TNDOT 5: The Party of the First Part

This multi-TNDOT is a little different, not as high a level or as old school as the previous ones, but the questions still seem pretty wild. We haven’t thought about the questions at any length, but conceivably they could also be used to challenge/tease younger students.

The TNDOT consists of two questions, each with two parts, from the 1911 Victorian Pass Algebra Matric exam. The exam paper instructed students to answer only one part from each question but we run a tough blog here and all readers are expected to answer all questions. As usual, commenters might refrain from posting answers too quickly, so that other readers have a chance to have a go. Have fun.

3(α) A certain quantity being divided into n equal parts, and also into n + 1 equal parts, the product of the n parts is n times that of the n + 1 parts. Find it. 

 (β) A farmer buys m sheep for £p and sells n of them at a profit of q per cent. At what price per head must he sell the rest to clear r per cent on his whole bargain?

6(α) if a men or b boys can dig m acres in n days, find the number of boys whose assistance will be required to enable a – p men to dig m + p acres in n – p days.

 (β) To complete a certain work A requires a times as long as B and C would take if they worked conjointly ; B requires b times as long as C and A and would take if they worked conjointly ; and C requires c times as long as A and B would take if they worked conjointly. Prove that

\color{blue}\boldsymbol{\qquad \dfrac1{1+a} +\dfrac1{1+b}+\dfrac1{1+c}=1 \,; }

and find the time which each would take separately to do the work, assuming that if they all worked together they would require h hours.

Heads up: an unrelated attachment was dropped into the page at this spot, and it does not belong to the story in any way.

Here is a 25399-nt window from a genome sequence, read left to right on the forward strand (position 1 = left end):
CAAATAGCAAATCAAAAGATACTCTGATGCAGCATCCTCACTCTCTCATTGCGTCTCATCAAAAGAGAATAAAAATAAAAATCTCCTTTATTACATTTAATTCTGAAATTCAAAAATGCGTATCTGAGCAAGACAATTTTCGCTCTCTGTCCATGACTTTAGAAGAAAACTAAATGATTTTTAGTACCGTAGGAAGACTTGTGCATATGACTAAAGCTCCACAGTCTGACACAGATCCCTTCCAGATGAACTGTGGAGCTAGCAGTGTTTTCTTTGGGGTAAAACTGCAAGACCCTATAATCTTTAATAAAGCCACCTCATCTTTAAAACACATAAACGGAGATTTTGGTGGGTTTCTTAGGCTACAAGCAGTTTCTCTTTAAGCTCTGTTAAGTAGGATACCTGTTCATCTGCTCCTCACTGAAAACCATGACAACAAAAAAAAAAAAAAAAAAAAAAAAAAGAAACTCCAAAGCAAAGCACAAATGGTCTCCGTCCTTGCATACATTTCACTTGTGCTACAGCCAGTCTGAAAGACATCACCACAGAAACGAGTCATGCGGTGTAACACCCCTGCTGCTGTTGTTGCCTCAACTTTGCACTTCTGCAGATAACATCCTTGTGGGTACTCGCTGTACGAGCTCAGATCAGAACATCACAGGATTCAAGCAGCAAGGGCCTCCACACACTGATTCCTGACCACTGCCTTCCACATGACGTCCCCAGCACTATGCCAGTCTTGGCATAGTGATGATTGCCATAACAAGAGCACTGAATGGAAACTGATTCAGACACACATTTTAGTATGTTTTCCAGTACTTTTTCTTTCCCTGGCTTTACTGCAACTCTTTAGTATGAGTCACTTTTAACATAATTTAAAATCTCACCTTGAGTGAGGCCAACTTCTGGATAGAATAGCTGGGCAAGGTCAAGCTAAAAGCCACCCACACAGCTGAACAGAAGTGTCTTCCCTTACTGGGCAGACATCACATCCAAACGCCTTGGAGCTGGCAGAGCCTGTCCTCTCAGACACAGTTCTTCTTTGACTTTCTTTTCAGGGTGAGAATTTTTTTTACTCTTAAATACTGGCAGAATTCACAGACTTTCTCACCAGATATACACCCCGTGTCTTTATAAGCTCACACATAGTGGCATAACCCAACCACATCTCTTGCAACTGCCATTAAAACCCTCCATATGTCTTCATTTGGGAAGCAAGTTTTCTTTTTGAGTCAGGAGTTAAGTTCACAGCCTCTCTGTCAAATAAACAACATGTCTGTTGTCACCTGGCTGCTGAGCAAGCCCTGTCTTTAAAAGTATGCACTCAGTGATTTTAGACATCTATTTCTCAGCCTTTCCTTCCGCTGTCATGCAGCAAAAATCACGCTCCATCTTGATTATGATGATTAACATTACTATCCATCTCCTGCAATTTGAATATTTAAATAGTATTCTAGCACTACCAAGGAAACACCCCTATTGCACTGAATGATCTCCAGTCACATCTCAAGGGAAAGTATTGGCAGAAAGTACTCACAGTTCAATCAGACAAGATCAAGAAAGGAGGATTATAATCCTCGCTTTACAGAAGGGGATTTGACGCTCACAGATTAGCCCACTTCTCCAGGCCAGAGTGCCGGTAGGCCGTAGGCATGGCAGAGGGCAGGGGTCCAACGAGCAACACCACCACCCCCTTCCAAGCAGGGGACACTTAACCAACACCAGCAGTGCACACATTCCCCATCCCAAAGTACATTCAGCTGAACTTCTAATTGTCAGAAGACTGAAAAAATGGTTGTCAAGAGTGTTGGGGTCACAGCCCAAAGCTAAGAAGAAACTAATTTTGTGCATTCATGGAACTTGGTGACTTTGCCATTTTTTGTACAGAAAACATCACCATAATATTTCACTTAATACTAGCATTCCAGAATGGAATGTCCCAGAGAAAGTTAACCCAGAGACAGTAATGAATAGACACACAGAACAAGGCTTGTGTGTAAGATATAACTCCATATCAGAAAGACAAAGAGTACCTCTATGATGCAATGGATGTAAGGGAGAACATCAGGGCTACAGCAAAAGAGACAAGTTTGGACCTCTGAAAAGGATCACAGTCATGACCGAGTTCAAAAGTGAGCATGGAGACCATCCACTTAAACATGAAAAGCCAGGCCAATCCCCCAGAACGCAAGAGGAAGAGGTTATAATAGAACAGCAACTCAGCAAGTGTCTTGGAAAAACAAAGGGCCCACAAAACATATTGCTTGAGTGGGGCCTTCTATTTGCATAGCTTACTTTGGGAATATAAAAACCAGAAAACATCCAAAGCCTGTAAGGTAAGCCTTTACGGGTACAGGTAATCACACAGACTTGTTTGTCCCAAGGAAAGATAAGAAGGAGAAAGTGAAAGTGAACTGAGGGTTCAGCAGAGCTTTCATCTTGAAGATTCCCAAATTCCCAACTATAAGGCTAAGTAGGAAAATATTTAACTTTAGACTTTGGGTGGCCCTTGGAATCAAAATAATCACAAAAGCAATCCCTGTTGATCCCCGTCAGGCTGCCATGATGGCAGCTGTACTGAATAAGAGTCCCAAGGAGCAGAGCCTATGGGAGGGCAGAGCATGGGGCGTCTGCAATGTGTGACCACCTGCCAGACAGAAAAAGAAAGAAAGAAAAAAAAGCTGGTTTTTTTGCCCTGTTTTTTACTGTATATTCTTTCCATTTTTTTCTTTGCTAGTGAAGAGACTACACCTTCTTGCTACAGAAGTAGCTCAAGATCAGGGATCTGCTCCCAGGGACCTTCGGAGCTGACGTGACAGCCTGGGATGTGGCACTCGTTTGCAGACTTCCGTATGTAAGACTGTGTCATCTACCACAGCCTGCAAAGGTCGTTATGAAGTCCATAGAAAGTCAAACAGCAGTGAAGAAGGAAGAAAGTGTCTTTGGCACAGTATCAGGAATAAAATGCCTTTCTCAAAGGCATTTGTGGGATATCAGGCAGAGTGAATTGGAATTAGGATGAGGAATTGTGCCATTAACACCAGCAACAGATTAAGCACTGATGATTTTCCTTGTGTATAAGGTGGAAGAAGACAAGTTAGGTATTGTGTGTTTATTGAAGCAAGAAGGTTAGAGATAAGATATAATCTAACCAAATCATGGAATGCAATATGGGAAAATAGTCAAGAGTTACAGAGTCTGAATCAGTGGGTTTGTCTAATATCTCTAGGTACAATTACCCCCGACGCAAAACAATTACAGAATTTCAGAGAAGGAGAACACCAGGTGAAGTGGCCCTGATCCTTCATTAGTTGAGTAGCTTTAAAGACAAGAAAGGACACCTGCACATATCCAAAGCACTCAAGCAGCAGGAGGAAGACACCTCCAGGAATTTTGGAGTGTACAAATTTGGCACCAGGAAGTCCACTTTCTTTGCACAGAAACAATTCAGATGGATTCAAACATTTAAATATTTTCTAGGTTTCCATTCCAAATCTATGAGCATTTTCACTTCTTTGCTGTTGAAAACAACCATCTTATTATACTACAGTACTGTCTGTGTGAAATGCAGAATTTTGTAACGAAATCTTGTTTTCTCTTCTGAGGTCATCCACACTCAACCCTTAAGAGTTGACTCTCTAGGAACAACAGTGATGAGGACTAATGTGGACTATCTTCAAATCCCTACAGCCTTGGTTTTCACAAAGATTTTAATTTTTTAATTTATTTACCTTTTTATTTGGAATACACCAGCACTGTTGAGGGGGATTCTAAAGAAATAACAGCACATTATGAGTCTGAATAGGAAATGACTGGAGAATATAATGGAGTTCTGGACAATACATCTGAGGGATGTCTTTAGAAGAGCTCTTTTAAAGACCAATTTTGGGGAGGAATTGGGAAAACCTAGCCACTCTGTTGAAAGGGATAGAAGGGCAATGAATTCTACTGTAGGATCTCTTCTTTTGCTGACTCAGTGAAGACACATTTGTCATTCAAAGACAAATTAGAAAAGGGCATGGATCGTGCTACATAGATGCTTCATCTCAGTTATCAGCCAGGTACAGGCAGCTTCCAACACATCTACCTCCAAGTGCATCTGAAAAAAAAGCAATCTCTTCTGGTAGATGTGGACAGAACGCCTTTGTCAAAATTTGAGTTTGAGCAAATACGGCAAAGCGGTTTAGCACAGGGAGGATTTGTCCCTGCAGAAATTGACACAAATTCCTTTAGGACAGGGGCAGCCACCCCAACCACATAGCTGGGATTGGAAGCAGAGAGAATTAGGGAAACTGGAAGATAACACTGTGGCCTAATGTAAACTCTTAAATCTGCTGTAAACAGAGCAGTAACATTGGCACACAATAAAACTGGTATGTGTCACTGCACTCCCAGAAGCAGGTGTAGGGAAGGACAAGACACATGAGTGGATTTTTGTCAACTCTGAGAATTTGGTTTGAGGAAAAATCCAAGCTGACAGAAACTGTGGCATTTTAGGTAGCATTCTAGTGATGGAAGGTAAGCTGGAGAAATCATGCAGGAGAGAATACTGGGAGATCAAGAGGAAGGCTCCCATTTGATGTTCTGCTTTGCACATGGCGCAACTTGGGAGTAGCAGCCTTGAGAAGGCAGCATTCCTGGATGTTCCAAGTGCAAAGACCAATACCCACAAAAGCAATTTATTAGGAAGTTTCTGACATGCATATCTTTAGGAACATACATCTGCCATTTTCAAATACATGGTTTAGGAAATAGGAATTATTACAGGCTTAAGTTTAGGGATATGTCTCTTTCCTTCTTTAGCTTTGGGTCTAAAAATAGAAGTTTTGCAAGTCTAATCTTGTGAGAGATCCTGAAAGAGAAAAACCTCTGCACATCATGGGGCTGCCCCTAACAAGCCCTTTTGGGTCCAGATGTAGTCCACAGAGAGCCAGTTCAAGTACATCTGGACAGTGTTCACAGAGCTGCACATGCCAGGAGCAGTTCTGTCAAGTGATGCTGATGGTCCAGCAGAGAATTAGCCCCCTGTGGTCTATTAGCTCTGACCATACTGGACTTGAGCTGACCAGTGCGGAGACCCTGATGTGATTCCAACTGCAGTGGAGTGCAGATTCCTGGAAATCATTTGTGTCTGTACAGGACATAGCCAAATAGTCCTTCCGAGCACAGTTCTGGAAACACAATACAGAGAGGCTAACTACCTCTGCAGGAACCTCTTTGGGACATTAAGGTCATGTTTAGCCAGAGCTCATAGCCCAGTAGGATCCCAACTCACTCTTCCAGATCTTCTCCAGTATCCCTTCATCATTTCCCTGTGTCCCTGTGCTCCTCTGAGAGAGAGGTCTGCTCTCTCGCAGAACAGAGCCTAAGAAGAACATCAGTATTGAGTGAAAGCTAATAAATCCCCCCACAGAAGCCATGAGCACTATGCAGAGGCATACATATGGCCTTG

33 Replies to “TNDOT 5: The Party of the First Part”

  1. Long lost gems…
    Where could we access similar questions for 7-10 kids nowadays?
    It does require certain sophisticated level of maths and literacy skills to articulate such beautiful questions…sadly today we lack such training for teachers to craft similar questions!

    1. You can order scans of old exam papers through SLV but it costs a bit and takes up to a month. In the 1900 to 1920ish era there were public Junior, Leaving and Senior examinations which roughly means Year 10, Year 11, Year 12 in today’s terms.

      There were multiple Mathematics exams: Algebra, Arithmetic, Trigonometry (and much later Calculus and Applied Mathematics). Some were available at Pass as well as Honours level.

      Also, not all papers are available and the SLV website is not the easiest to navigate.

      1. Thanks RF.
        I did try my luck with SLV old archives/collections.
        Only managed to get a few earlier HSC/VCE math papers.
        Different eras, different writing styles.
        With more “Tasmania Jones” leaving us, not all of the good old treasures were successfully inherited…
        I went to a bookstore at Kew a few years ago and purchased an Algebra textbook from 1960s. That’s indeed a rare gem from the dark, dusty shelfs … Only 10 bucks, can you believe it?

    2. Lancelot, there’s a book, hopefully coming out by the end of the year, which will will be an excellent source of such questions. It’s not my book, but I’ll definitely be announcing and promoting it when it appears.

    1. For better or worse? Questions are more wordy in 2024 than they were in 1924, so do we conclude this is because students are better readers than they were in 1924 or worse because they need more explanation of what the question is asking?

      I don’t think either is a safe conclusion to be honest.

        1. I am a little bit sad to admit it took me 3 seconds to decode JFC.

          But on the second half of your point, I agree.